Many thanks for a friendly reader who emailed me after my post, “Musings on Some Academic Portrayals of Jesus,” to point me to a handful of scholars I should consider. In particular, I wanted to see some of the best historical study (like that of John Meier and N.T. Wright, among others) combined with the pro-Judaism philosophy of E.P. Sanders. This friendly reader turned me on to Markus Bockmuehl — hence the post for today.
Also, before I move on, thanks to others who emailed encouraging thoughts. I do appreciate all who read and interact, privately or publicly, favorably or unfavorably . . .
I spent half a day at the library reading and skimming parts of several of Markus Bockmuehl’s books. In particular, I spent some time in Seeing the Word: Refocusing New Testament Study and This Jesus: Martyr, Lord, Messiah. Excellent books. If you are not a theologian and want a good read on Jesus, I recommend This Jesus. Bockmuehl argues that faith and historical understanding can and do go together. The Jesus who was crucified under Pontius Pilate should not be separated from the Jesus who was raised and exalted to the right hand of God.
In particular, though, I wanted to share with you today some refreshing words from Bockmuehl about Jesus, his Judaism, and the sad fact that even the writers of the modern Historical Quest for Jesus who seem most conservative are all too willing to present Jesus as abolishing part or all of Judaism.
Not that all of these scholars will ever see this blog post in the vast array of learned works they read day in and day out, but I offer these words of Bockmuehl as a bit of a challenge to Scot McKnight, N.T. Wright, Ben Witherington, and John Meier. I have learned so much from these writers, but I find an important perspective flawed or missing in their approaches. Here are some excerpts from Bockmuehl’s Seeing the Word:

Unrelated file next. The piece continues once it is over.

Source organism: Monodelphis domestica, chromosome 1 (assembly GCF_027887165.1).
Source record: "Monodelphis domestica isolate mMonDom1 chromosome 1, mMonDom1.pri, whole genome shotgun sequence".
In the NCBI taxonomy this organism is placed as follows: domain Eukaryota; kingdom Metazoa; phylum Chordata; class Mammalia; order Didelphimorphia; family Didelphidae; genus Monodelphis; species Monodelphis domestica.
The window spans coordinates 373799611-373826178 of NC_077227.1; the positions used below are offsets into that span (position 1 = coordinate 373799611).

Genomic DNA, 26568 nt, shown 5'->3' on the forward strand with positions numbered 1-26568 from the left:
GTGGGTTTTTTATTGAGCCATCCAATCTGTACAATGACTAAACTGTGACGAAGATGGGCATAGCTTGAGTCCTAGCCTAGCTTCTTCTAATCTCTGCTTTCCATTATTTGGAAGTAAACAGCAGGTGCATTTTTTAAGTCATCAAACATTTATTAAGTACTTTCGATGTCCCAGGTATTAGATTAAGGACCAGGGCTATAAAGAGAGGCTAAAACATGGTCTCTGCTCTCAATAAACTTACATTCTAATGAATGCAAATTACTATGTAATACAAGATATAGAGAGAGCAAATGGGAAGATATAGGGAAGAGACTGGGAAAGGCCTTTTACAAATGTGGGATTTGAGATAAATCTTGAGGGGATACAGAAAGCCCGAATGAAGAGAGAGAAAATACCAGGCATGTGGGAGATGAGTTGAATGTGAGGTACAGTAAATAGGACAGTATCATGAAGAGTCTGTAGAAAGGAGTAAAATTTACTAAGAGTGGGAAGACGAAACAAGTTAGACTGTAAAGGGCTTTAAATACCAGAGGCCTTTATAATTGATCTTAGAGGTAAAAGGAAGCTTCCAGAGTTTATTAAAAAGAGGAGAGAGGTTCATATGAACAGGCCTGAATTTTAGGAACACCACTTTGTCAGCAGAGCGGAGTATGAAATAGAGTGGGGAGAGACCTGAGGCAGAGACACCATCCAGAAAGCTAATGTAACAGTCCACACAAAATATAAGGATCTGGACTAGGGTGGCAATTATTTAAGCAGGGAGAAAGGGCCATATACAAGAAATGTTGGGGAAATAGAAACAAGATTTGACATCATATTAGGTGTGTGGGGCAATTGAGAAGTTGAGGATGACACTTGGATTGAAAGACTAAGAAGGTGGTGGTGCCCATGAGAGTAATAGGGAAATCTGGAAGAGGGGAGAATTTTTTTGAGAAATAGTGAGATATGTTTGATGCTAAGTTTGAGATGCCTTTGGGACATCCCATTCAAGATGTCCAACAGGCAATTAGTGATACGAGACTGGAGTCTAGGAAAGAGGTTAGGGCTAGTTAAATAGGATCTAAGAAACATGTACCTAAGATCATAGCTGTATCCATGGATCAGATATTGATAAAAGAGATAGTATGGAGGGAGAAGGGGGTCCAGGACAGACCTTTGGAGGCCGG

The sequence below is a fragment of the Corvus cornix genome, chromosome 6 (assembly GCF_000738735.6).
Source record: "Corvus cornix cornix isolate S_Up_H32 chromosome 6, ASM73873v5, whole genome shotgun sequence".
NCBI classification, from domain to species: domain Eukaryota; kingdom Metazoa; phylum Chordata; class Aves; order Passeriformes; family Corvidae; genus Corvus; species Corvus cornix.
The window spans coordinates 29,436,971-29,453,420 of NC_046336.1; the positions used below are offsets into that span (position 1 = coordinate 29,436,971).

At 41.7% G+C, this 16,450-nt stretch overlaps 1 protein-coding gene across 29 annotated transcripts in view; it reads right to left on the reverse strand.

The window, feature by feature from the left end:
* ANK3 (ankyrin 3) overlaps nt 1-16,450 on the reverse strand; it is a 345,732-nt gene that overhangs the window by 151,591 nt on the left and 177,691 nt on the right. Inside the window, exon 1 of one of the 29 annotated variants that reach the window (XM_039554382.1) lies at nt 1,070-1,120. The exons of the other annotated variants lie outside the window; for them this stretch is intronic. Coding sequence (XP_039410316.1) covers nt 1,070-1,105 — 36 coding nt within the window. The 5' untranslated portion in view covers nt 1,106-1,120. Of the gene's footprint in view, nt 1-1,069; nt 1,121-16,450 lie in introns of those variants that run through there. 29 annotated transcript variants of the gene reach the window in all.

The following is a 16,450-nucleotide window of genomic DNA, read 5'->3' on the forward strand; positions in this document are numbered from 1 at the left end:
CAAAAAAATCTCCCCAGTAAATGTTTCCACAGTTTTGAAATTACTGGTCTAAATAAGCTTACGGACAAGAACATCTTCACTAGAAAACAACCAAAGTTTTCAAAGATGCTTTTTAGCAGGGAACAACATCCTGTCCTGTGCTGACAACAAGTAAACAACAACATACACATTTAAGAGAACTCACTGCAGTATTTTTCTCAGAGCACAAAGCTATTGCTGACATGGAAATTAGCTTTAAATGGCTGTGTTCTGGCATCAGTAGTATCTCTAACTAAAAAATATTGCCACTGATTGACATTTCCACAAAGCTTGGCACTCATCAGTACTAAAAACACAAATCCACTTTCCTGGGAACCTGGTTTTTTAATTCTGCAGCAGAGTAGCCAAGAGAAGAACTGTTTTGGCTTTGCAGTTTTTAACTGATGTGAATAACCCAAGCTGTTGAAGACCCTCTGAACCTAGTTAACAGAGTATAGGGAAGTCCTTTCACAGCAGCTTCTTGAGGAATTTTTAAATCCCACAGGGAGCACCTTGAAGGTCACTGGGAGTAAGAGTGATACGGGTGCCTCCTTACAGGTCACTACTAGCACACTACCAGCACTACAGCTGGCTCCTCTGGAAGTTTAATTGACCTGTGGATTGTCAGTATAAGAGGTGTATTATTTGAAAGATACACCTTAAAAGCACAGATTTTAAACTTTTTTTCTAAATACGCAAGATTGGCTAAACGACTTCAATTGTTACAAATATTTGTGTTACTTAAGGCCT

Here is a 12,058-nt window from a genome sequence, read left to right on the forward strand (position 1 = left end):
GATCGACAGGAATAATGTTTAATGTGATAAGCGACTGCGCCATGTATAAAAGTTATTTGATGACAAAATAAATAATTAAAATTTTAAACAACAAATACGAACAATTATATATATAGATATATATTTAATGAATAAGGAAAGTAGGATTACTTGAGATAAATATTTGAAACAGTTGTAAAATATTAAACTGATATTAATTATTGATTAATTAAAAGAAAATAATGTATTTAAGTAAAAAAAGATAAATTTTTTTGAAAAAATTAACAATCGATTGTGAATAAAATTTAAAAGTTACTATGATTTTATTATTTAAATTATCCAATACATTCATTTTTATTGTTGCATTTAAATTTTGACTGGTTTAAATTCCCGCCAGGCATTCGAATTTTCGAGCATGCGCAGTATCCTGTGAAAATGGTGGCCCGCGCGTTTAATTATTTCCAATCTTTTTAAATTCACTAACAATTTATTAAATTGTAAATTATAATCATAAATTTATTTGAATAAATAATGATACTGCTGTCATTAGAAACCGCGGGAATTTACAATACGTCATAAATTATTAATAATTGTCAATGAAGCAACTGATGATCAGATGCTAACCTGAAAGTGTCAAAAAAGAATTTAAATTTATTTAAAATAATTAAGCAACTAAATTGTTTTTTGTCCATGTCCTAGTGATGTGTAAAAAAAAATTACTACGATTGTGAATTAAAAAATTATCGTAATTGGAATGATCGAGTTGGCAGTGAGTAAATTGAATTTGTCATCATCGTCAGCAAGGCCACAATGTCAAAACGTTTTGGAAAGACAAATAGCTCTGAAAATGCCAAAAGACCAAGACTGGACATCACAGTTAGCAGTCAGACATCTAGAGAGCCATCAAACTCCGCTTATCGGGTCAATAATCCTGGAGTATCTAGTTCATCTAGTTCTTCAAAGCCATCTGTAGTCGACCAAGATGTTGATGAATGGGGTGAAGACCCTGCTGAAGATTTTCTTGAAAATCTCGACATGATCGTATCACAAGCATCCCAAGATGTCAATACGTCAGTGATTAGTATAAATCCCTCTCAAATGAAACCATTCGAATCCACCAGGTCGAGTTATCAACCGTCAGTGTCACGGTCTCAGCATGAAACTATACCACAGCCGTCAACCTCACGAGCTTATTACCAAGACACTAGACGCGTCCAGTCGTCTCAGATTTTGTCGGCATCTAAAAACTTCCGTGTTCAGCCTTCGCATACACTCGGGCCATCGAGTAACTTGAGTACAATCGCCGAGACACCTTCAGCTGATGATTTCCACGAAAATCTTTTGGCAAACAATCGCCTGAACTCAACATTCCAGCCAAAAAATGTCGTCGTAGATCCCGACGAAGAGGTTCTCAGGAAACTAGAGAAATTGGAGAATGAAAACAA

With occasional exceptions, the Christian churches have been on the whole remarkably welcoming of this more Jewish understanding of Jesus, no doubt in part by a significant increase in Christian-Jewish dialogue in the postwar period. . . . These developments and others have contributed to what is today a clear, though admittedly not unopposed, consensus: at the historical level Jesus of Nazareth is most appropriately understood in the cultural and religious setting of first-century Judaism in the land of Israel. . . .
New Testament scholars, even if they talk the talk of a Jewish Jesus, do not always walk the walk — either hijacking narrowly particular phenomena for ideological ends or more commonly continuing in blithe neglect of actual particularities in order to highlight their conveniently relativizing diversity. Challenges arise not only from historical skeptics and protagonists of the Jesus Seminar, but also from the proverbial force of old scholarly habits. It remains the case that not more than a few New Testament scholars lack a firsthand familiarity with the relevant Jewish sources and their setting . . .
[Note from Derek: I did not include the above paragraph in any way as a reflection on McKnight, Wright, Witherington, or Meier, who do have firsthand knowledge of Jewish sources.]
Whether for conventional or confessional reasons, many continue to favor the notion of Jesus’ opposition not perhaps to Judaism tout court, but certainly to the teaching of any and all Jewish individuals or groups actually known to us. This applies especially in the case of law, where many assume that at least in a handful of programmatic words and actions Jesus deliberately “broke” or “annulled” the Torah and thereby did place himself consciously over against Judaism . . . What is clear is that conservatives are often just as keen on this theme of Jesus’ superiority or separation from contemporary religious Judaism as ostensibly more liberal interpreters. Making Jesus more of a Jew may seem to have the effect of making him less of a Christian — or at any rate less of a Western Enlightenment Protestant.
[Note again from Derek: Okay, that paragraph was included as a challenge to McKnight, Wright, Witherington, and Meier — all of whom fit into what Bockmuehl describes.]